What We Learned: CIMB Classic

By Damon HackOctober 28, 2012, 11:37 pm

Each week, GolfChannel.com offers thoughts on 'what we learned' from the week. This week, our writers weigh in on the difficulty of watching late-night golf; the underrated talent of Bo Van Pelt; the unsatisfactory nature of exhibition golf; the continued improvement of Tiger Woods and the loneliness of being Stacy Lewis.


You really want to know what I learned this week? Fine. I'm old. That's what I learned. Overnight golf – well, at least overnight in my time zone – used to be an excuse to sit around with a big bag of pretzels and a few cold ones. (As opposed to most other nights, when I had no excuse.) This week, I was the viewing equivalent of Nick Watney before the final round. That's right – a sleeper. Either somebody spiked my pretzels or I don't have what it takes to stay up anymore. Which is a shame for a few reasons. One is that it promoted random dreams about random PGA Tour players. That's not a good thing. Another is that in between snores I was able to catch only a few glimpses of really good players playing really good golf half a world away. I don't think Watney will win a major next season because of his victory in Malaysia, but I do think those who were able to stay awake Saturday night received a look into why he'll win one. As aloof as he is off the course, Watney is calm, confident and in control when he’s in contention. I wasn’t one of those who was able to watch his entire final-round 61, but there is some good news: Coverage of the WGC-HSBC Champions begins at 11 p.m. ET on Wednesday. Pass the pretzels – and a wake-up call. – Jason Sobel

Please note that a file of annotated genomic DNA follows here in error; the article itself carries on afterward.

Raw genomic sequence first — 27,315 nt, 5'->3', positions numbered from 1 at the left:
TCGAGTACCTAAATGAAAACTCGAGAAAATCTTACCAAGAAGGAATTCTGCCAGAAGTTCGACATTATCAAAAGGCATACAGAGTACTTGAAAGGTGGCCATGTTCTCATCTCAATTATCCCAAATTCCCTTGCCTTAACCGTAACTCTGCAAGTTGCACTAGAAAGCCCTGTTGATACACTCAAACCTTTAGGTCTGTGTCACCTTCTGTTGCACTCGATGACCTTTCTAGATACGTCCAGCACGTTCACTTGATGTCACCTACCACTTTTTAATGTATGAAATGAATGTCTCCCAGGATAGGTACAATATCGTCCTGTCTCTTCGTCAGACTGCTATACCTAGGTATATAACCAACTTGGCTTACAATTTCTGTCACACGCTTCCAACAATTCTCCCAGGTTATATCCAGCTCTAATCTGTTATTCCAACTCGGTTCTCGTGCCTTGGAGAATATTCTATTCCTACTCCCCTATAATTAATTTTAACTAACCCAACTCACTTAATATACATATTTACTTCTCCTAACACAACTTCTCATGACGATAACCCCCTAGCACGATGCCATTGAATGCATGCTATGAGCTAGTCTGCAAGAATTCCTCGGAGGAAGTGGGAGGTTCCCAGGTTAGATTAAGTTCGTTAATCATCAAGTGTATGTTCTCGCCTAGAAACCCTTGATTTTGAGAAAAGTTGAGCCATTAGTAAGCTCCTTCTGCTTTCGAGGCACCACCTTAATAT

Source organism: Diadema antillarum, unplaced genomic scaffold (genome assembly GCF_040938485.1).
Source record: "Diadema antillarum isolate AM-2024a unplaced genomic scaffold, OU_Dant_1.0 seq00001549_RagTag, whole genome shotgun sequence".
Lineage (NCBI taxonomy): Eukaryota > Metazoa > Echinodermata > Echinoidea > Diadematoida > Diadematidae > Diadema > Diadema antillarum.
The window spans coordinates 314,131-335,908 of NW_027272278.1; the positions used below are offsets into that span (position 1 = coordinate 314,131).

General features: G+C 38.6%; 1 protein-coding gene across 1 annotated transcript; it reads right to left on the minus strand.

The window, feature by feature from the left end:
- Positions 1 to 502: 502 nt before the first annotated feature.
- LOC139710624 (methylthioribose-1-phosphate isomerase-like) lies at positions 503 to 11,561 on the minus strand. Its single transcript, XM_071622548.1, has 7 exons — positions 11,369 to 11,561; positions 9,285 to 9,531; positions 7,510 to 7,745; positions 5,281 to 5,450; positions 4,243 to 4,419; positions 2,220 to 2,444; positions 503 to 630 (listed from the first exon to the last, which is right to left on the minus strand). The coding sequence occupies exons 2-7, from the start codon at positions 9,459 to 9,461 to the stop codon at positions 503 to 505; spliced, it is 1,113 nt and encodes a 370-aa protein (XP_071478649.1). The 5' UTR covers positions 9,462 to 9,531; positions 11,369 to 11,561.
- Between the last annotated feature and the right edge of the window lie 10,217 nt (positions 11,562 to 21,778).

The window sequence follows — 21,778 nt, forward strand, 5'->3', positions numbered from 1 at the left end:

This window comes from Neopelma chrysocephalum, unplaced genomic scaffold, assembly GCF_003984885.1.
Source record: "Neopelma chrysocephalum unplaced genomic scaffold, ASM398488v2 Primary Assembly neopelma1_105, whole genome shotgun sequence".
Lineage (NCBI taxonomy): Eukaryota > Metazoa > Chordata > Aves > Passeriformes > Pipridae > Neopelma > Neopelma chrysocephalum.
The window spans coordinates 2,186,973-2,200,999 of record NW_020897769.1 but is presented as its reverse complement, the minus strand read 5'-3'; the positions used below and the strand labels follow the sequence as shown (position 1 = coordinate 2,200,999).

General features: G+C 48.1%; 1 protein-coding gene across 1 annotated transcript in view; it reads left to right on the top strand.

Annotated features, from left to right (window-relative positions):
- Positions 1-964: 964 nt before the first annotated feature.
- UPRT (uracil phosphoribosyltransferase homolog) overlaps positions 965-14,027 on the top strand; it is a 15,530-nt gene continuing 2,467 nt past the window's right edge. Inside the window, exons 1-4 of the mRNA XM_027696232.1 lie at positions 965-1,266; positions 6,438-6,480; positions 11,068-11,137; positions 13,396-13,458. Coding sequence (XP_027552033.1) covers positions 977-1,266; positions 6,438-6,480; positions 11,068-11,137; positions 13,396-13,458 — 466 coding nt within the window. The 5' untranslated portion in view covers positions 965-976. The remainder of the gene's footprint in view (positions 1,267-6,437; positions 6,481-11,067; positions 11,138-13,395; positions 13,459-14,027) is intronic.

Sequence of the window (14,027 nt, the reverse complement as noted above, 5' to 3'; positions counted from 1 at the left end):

Bo Van Pelt may be the most underrated player in golf. For those who are less than impressed with Van Pelt’s win-place combo the last two weeks at the Perth International and CIMB Classic, consider that he finished inside the top 25 more times than not (16 times out of 24 starts) in 2012, has finished inside the top 30 in FedEx Cup points the last three seasons and is 49th on the career money list. Not bad for a one-win (official) afterthought. – Rex Hoggard


Like sweet potato soufflé on Thanksgiving, I’ve had my fill of exhibition golf. A pair of Rory McIlroy comments this week pinned my needle. First, McIlroy said of his Turkish boondoggle that it was a nice, relaxing week with his girlfriend and that he didn’t “take it too seriously.” He then said of his impending one-on-one against Tiger Woods in China, “it will be hard to get myself up” for the match. Meanwhile, he’s making millions of dollars off both events he’s deemed meaningless. This isn’t a mini-McIlroy rant. I don’t blame him for taking the cash and appreciate him not blowing smoke up our keisters. I just prefer competitive golf or no golf at all. – Mercer Baggs